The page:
This entry is by Linda Williams, an up-and-coming architect and local historian in Omaha. Check out her bio following the story, and share your comments!
Growing Up in Omaha
Clarence ‘Cap’ Wigington, was Omaha’s first African-American Architect. Born in 1883 in Lawrence, Kansas, his parents moved to Omaha when he was just 5 months old. They lived throughout the city, including the Walnut Hill neighborhood. He did not start school until he was 10 years, but went on to Omaha High School (now Central) and finished eight years of school in just five years. When he was 15 years old, Wigington won three first prizes in charcoal, pencil, and pen and ink at an art competition at Omaha’s 1898 Trans-Mississippi Exposition.
Cap also went to art school in the evenings while he was in high school. Because of his promise and determination, two of his teachers paid half of his tuition. Finishing school, he became an apprentice to Omaha’s highly renowned architect Thomas Kimball. Kimball, who attended the L’Ecole des Beaux Arts in Paris, France, brought the classical style to Omaha. His designs for St. Cecilia’s Cathedral and the city’s first public library are still among some of the most ornate designs in the downtown area. He also designed several residences in North Omaha.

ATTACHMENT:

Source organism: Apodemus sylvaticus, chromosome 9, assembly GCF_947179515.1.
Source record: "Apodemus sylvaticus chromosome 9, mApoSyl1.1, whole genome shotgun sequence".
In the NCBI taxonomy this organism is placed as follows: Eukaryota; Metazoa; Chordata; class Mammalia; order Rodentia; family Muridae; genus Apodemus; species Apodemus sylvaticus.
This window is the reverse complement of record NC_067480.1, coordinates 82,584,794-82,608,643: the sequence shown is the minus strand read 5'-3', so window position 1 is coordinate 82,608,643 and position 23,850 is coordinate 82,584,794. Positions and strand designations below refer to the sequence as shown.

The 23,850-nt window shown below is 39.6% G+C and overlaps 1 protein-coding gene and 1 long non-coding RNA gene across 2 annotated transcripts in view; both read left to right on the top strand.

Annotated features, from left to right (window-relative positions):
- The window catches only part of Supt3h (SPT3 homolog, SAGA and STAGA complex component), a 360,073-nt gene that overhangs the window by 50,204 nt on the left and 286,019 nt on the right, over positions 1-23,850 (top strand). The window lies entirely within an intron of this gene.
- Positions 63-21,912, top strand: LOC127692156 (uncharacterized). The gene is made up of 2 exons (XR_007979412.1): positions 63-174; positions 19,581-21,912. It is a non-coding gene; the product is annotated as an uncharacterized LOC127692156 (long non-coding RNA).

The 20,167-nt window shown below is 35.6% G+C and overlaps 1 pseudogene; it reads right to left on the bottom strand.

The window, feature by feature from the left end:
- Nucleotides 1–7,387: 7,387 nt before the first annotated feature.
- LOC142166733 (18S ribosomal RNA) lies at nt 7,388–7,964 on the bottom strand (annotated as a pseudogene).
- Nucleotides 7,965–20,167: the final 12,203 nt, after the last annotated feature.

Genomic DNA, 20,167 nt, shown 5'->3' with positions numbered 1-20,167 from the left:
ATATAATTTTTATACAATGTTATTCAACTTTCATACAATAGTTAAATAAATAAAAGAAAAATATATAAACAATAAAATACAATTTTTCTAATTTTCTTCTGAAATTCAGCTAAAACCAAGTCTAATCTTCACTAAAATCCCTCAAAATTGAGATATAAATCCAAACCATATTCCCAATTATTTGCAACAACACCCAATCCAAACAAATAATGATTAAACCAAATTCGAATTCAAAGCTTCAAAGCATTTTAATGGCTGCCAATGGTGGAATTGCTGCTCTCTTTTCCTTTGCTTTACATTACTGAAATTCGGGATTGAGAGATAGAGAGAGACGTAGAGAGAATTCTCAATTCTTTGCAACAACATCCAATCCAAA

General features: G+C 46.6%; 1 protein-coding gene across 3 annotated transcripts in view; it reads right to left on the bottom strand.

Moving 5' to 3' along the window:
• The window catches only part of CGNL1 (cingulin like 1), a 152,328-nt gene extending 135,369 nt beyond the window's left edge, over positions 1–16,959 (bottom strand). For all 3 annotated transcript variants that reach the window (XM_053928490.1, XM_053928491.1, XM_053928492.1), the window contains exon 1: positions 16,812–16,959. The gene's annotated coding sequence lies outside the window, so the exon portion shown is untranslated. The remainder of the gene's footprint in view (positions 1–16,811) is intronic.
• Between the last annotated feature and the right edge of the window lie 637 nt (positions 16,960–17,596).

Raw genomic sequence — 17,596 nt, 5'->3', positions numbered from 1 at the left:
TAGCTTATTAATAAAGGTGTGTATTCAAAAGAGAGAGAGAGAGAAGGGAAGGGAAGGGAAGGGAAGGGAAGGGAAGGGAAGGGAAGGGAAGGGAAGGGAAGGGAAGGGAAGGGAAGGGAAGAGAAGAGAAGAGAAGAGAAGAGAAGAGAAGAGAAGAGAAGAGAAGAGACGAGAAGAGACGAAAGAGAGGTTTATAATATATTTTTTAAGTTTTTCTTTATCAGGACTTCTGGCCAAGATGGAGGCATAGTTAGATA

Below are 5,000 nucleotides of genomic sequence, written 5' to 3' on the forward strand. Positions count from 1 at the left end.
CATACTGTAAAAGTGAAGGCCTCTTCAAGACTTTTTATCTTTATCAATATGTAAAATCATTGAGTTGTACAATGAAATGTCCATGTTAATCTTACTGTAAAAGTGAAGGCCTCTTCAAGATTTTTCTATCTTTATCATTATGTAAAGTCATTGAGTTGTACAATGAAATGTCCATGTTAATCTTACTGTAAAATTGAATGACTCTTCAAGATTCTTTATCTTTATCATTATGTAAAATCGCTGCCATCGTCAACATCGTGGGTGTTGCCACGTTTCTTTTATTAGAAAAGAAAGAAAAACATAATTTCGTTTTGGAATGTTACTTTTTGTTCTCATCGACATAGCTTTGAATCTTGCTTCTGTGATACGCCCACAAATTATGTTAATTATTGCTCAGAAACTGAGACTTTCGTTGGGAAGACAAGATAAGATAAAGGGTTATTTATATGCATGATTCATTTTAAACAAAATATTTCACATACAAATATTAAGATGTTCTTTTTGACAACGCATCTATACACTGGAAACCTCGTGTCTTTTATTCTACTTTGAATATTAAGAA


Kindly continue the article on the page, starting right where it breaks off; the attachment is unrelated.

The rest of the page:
Career in Omaha
Wigington apprenticed for Kimball for 6 years, and despite never receiving formal training, he started his own firm in downtown Omaha. Wigington designed Zion Baptist Church at N. 22nd and Grant Streets, and a house on N. 28th Avenue and Pratt Street for a custodian; another on N. 18th and Lothrop Streets for a doctor; and a duplex just south of Midtown Omaha at 125-127 S. 38th Street. Wigington also designed the second St. John’s AME Church at N. 25th and Grant Streets in 1913. However, Wigington frequently went without commissions. Instead of sitting idle, he entered into architecture contests and often won first place prizes.
In his personal life, he married his wife Viola, who was of black, cherokee and white descent, and had two daughters, names of Mildred and Muriel. His daughter Mildred and her husband gave Wigington a grandson by the name of Michael Bohanon. During his lifetime, he also served as president of Omaha’s Urban League chapter.
With increasing racial discrimination in Omaha, Wigington left the city in the 1910s. He moved his family to St. Paul, Minnesota, where he became city architect. He designed numerous public places there, including the Central Park, high schools, and other public works. Wigington served in the Minnesota National Guard, which is where he received the nickname “Cap” while he held the rank of Captain. By 1918, Wigington petitioned Minnesota’s Governor Burnquist to formulate a separate African-American battalion. Even though the governor was active in the NAACP, he granted the petition anyway to satisfy white citizens, who still believed in segregation.